Author + information
- Received March 21, 2016
- Revision received March 29, 2016
- Accepted April 7, 2016
- Published online June 27, 2016.
- Ahmed Harhash, MDa,∗ (, )
- Konstantinos P. Koulogiannis, MDb,
- Leo Marcoff, MDb and
- Robert Kipperman, MDb
- aDepartment of Medicine, Morristown Medical Center, Morristown, New Jersey
- bDepartment of Cardiology, Morristown Medical Center, Morristown, New Jersey
- ↵∗Reprint requests and correspondence:
Dr. Ahmed Harhash, Morristown Medical Center, Department of Medicine, 100 Madison Avenue, Morristown, New Jersey 07960.
An 84-year-old woman underwent successful transfemoral transcatheter aortic valve replacement (TAVR) using a 26-mm CoreValve Evolut R (Medtronic, Minneapolis, Minnesota). Intraoperative transesophageal echocardiography confirmed normal valve position and normal left ventricular function. Trace paravalvular regurgitation was detected. The procedure was well tolerated, and the patient was extubated the same day. Transthoracic echocardiography the following day confirmed normal CoreValve Evolut function and normal biventricular function (Figures 1 and 2, Online Video 1).
On post-operative day 2, the patient developed sudden-onset chest pain and severe hypotension. There were no inciting factors or stressors. Electrocardiography showed new ST-segment elevations and T-wave changes compared with baseline electrocardiography. The cardiac troponin I level was 0.239 ng/ml. Transthoracic echocardiography demonstrated severe biventricular apical hypokinesis and normal TAVR function (Figures 3 and 4, Online Video 2). Coronary angiography did not reveal significant obstructive coronary artery disease (Figure 5). Repeat electrocardiography showed anterior T-wave inversions with the development of Q waves. Follow-up troponin I peaked at 2.54 ng/ml and then decreased to 1.9 ng/ml over 24 h. There was an initial period of cardiogenic shock requiring vasopressor support that was followed by clinical resolution within 48 h. Follow-up transthoracic echocardiography 3 days following angiography demonstrated near normalization of left ventricular apical wall motion. Stress-induced/takotsubo cardiomyopathy was suspected on the basis of 4 diagnostic criteria (1): 1) transient abnormality in left ventricular wall motion beyond a single coronary artery perfusion territory; 2) absence of obstructive coronary artery disease; 3) new electrocardiographic abnormalities or elevation in cardiac troponins; and 4) absence of pheochromocytoma and myocarditis.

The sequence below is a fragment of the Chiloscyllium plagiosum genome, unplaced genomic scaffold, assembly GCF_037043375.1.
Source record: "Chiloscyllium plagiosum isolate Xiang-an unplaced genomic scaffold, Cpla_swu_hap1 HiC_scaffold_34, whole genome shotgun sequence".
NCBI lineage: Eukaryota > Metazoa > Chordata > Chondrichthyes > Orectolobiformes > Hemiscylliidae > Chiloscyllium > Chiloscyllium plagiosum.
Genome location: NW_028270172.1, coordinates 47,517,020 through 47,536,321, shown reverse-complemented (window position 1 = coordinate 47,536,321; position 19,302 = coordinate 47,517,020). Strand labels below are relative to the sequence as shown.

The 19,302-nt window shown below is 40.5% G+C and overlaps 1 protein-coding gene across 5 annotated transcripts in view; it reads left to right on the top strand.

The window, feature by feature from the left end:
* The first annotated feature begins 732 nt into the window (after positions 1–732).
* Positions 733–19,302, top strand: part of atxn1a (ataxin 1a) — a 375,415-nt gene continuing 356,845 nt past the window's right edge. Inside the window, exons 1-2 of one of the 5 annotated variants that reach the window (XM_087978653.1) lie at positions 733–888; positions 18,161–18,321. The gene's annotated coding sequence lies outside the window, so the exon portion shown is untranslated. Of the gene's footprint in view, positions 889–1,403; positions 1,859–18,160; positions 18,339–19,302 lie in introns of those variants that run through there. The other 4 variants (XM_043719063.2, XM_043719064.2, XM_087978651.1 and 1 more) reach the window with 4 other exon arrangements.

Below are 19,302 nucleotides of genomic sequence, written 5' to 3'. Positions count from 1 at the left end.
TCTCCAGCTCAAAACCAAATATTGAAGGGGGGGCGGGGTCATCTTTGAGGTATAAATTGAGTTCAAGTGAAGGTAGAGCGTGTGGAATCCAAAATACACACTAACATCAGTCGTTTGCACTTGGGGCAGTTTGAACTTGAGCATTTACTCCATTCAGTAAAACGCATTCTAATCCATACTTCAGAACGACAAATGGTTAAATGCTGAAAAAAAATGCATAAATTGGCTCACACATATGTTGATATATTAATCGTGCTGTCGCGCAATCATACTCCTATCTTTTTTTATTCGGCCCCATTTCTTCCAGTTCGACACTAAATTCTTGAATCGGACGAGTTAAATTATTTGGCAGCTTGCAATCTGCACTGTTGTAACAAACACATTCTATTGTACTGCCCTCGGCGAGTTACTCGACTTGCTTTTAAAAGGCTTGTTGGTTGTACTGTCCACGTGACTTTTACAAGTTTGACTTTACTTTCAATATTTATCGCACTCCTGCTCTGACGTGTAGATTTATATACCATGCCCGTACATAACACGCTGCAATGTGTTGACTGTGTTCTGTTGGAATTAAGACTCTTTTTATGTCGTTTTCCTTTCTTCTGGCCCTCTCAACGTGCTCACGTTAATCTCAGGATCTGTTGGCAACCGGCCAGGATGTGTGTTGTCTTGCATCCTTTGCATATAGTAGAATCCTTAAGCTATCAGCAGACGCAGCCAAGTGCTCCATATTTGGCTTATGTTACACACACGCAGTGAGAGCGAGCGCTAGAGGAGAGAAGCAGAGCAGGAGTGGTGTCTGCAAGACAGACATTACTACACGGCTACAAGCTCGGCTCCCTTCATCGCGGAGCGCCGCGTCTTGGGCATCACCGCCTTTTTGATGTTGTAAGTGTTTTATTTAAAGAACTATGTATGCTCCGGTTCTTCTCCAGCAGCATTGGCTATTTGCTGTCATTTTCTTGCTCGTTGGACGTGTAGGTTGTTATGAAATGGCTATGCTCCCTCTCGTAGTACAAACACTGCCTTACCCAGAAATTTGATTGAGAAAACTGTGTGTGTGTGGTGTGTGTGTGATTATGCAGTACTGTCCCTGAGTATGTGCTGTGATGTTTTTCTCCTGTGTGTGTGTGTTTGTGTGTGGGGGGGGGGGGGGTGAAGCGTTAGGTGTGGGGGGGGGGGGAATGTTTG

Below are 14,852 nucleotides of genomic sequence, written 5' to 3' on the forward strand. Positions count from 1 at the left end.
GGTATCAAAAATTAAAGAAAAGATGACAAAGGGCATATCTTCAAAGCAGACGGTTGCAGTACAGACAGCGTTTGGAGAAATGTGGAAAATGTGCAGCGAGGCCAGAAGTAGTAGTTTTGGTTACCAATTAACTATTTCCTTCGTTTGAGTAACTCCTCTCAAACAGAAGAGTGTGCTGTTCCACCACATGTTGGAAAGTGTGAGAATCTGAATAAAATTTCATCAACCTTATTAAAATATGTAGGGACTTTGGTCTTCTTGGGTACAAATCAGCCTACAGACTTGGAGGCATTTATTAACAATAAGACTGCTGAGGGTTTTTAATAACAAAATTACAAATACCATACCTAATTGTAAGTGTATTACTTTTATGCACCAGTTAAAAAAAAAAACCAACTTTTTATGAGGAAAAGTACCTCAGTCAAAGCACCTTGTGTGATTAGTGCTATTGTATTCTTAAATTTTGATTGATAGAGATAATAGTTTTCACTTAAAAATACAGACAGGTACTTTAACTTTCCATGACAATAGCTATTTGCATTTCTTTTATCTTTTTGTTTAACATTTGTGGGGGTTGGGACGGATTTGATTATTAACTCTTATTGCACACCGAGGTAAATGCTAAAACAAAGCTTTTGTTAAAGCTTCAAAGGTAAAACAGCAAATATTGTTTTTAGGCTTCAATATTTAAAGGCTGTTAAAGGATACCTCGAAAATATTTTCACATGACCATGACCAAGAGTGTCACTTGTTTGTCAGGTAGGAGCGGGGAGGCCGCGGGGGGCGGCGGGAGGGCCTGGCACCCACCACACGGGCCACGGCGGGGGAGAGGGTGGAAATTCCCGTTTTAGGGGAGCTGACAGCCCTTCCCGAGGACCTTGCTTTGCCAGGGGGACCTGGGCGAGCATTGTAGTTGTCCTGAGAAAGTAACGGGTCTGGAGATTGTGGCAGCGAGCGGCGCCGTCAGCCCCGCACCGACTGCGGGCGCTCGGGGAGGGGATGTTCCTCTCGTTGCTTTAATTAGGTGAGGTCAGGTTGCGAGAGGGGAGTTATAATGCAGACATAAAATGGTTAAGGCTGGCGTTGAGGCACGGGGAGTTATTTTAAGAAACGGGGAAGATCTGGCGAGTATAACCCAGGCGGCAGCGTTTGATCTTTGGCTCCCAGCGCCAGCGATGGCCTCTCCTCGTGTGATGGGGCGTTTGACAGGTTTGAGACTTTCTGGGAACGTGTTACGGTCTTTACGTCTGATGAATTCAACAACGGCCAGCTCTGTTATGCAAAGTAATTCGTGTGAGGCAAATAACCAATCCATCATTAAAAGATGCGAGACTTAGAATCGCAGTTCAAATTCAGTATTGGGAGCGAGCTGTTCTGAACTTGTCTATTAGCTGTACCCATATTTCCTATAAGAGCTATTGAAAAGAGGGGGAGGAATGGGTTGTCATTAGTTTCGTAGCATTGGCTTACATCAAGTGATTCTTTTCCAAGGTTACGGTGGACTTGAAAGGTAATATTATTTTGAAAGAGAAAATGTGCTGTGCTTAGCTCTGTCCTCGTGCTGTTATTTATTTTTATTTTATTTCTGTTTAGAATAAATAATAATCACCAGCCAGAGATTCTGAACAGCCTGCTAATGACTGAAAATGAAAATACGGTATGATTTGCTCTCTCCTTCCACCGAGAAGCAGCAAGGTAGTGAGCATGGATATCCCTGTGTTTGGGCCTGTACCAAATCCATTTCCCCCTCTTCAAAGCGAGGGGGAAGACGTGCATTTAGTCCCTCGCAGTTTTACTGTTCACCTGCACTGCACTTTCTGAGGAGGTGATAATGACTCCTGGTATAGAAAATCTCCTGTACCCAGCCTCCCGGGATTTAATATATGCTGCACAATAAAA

TAVR is a less invasive procedure than conventional cardiac surgery, but it may entail significant physical stress for high-risk patients. Myocardial ischemia during and immediately after TAVR has been described (2), but this case represents a unique presentation of stress-related cardiomyopathy.
For supplemental videos and their legends, please see the online version of this article.
The authors have reported that they have no relationships relevant to the contents of this paper to disclose.
- Received March 21, 2016.
- Revision received March 29, 2016.
- Accepted April 7, 2016.
- American College of Cardiology Foundation